For the Jewish Chronicle July 20 2018
It would be hard to think of someone better suited to his job than the avuncular Melvyn Hartog, head of the United Synagogue’s Burial Society. The very opposite of the Grim Reaper, Hartog exudes warmth, kindness and sympathy — in a conversation repeatedly interrupted by calls on his mobile phone.
And yet, he is an exasperated man. The speech he regularly makes to shuls and schools reflects that exasperation, as its title indicates: “Talking about death won’t kill you”.
Hartog believes that there is a widespread, and lamentable, ignorance within Anglo-Jewry about death — its rituals and the reasons behind them. And while he is doing his best to try to bring the community’s young people up to speed, he says it’s not just the youth who are lacking.
Controversially, perhaps, Hartog declares: “A cemetery is not a frightening place. You should take your children, your grandchildren, and talk about your family history”.
Part of the problem, Hartog acknowledges, is that it is possible to reach your 30s or 40s without ever having been to a funeral. So you don’t know what to do, or what is expected of you at a funeral or a shivah.
Unfortunately, however, tragic accidents, cruel disease, and teenage suicides have become the other side of the equation. And those left behind in these circumstances are equally clueless as to what to do next.
The biggest problem in Hartog’s in-tray is to do with families where a young person has died unexpectedly. “I spend as much time as I can with them and we — the US and the Beth Din — will bend over backwards to accommodate their wishes, provided it doesn’t breach halachah.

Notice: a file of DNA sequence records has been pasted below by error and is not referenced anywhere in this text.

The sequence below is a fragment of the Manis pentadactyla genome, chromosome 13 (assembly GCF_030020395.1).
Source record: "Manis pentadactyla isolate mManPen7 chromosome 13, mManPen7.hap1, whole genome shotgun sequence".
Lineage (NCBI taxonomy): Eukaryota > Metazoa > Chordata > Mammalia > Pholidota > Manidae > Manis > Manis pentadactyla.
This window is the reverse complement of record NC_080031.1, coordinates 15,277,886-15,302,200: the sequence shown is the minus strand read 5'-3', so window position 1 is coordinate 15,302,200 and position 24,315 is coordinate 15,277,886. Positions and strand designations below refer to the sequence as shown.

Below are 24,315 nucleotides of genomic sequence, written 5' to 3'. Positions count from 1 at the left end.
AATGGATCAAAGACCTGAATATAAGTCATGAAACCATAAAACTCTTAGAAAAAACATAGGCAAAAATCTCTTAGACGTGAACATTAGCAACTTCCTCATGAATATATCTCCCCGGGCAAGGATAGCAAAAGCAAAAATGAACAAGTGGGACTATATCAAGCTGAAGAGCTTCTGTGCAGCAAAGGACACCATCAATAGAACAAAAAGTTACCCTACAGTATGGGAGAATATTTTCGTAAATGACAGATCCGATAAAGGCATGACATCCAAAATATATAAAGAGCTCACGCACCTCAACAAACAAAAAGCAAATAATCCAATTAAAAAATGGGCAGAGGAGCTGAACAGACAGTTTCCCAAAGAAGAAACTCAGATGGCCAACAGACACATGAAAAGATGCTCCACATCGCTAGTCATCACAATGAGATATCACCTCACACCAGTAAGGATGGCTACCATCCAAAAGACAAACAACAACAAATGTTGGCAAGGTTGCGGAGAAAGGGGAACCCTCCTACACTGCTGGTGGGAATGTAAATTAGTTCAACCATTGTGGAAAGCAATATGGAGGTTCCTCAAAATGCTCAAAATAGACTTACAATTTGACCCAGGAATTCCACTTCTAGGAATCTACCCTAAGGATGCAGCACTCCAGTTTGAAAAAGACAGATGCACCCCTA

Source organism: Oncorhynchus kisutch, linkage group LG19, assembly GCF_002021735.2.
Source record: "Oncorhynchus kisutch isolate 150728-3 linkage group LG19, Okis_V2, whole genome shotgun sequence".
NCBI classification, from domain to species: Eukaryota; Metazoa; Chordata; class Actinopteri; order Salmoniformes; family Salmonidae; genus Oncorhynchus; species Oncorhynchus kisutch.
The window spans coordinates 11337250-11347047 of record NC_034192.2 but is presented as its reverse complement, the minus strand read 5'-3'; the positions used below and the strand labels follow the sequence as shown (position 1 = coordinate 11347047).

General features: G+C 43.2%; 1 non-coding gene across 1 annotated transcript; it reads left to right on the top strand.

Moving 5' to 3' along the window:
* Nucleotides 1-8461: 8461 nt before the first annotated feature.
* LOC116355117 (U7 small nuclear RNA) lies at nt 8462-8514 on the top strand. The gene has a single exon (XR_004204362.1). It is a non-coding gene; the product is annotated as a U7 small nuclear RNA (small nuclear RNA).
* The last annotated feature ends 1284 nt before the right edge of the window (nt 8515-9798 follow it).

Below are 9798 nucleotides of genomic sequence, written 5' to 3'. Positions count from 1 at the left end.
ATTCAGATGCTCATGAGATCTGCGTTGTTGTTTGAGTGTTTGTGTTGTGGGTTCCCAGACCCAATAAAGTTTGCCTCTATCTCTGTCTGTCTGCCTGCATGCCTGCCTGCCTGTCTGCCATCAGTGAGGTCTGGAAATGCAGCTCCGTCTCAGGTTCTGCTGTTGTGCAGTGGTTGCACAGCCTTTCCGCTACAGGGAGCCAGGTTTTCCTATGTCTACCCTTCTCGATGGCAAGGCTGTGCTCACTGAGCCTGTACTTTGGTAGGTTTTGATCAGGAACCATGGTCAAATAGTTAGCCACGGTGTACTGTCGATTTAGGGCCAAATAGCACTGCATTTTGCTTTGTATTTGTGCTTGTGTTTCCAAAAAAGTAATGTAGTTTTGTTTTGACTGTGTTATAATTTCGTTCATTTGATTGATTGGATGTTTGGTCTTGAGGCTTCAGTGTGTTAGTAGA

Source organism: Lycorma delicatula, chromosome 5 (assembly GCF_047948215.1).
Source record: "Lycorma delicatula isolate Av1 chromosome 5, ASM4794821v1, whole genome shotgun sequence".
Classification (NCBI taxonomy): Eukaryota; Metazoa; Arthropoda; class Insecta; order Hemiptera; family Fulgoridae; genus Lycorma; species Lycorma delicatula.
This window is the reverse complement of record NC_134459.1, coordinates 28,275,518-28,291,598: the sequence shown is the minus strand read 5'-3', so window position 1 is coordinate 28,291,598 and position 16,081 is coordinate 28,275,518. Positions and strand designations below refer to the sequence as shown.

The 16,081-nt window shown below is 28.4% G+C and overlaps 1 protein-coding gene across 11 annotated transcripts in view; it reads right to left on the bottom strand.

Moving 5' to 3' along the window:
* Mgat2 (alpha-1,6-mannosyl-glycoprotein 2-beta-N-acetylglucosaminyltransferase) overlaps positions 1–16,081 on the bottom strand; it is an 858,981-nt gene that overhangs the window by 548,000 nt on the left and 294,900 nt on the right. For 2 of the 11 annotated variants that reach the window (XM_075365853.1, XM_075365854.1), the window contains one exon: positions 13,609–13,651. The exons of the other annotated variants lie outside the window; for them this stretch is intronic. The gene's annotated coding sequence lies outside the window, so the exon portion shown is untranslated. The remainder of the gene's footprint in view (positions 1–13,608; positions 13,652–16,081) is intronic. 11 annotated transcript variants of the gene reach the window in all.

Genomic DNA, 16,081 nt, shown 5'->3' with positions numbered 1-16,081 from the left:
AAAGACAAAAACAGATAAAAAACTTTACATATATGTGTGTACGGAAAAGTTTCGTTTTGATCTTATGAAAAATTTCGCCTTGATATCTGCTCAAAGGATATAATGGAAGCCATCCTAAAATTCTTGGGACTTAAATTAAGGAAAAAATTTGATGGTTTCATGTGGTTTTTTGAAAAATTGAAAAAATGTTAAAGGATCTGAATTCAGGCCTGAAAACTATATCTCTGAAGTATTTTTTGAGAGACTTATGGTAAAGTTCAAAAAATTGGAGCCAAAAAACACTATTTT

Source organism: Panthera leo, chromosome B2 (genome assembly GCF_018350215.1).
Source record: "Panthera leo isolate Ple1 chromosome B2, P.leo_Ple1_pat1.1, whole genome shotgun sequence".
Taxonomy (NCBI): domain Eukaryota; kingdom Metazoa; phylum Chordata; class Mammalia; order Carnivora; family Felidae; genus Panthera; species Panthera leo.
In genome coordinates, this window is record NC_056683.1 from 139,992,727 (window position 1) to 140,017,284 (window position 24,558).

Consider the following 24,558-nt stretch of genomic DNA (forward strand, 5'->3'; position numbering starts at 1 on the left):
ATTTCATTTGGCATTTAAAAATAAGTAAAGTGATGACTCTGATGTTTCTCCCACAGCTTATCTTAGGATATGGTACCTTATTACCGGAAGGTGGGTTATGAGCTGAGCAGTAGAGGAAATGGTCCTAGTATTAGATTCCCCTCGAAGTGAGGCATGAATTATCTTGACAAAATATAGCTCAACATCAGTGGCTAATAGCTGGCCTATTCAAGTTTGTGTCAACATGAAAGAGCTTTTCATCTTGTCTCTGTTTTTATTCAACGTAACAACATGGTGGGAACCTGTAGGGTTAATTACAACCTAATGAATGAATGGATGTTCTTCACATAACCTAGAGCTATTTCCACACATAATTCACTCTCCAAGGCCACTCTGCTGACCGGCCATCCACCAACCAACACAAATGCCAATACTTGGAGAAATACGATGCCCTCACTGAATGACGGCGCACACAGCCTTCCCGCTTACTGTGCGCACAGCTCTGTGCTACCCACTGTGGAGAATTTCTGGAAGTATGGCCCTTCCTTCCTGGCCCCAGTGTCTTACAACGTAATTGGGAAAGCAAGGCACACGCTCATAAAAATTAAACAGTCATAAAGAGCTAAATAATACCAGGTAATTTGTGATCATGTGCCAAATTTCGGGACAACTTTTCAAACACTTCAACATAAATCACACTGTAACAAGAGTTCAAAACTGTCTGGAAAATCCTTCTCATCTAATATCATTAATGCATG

“But very often the person that has died does not belong to a shul or a burial board — and that’s where the problems start.”
Even the most assimilated of families make the United Synagogue their first port of call, says Hartog. One of his first — and probably most reassuring — responses is to tell a family who have lost someone to suicide that the US “will bury suicides as a normal burial”.
There are costs involved for non-members but Hartog is reluctant to put too much emphasis on these — understandably, since the US currently charges £16,000 to bury a non-member. The Federation of Synagogues charges £9,000. “This money allows us to do many things”, Hartog says. For example, the payments for an MRI scan to avoid a post-mortem, which are £1,000 a time; or tractors and diggers at the cemeteries, (a tractor can cost £48,000), or the kind of behind-the-scenes detective service in which the US goes to extraordinary lengths to establish the Jewish status of the dead person.
If, for example, a person is ill and asks to be buried in a US cemetery, then Hartog and his team, in consultation with the Beth Din, will ask for relevant documentation to be made available to prove they are halachically eligible to be buried according to Jewish rite and custom. “Sometimes we deal with a case of a Holocaust survivor who went away from religion, married out, and then when they knew they were dying, asked to be buried in a Jewish cemetery. So we have to try to get papers from when they left Europe and arrived in this country. We discuss it with the Beth Din, and somebody has to make a call [as to halachic eligibility]”.
It’s important, says Hartog, to establish Jewish status, not just for the person who has died, but also for the families of others in the cemetery. “We can’t bury someone whose Jewish status is in doubt, next to someone who was shomer Shabbat. And we can’t have a separate area for the so-called ‘iffy’ cases”.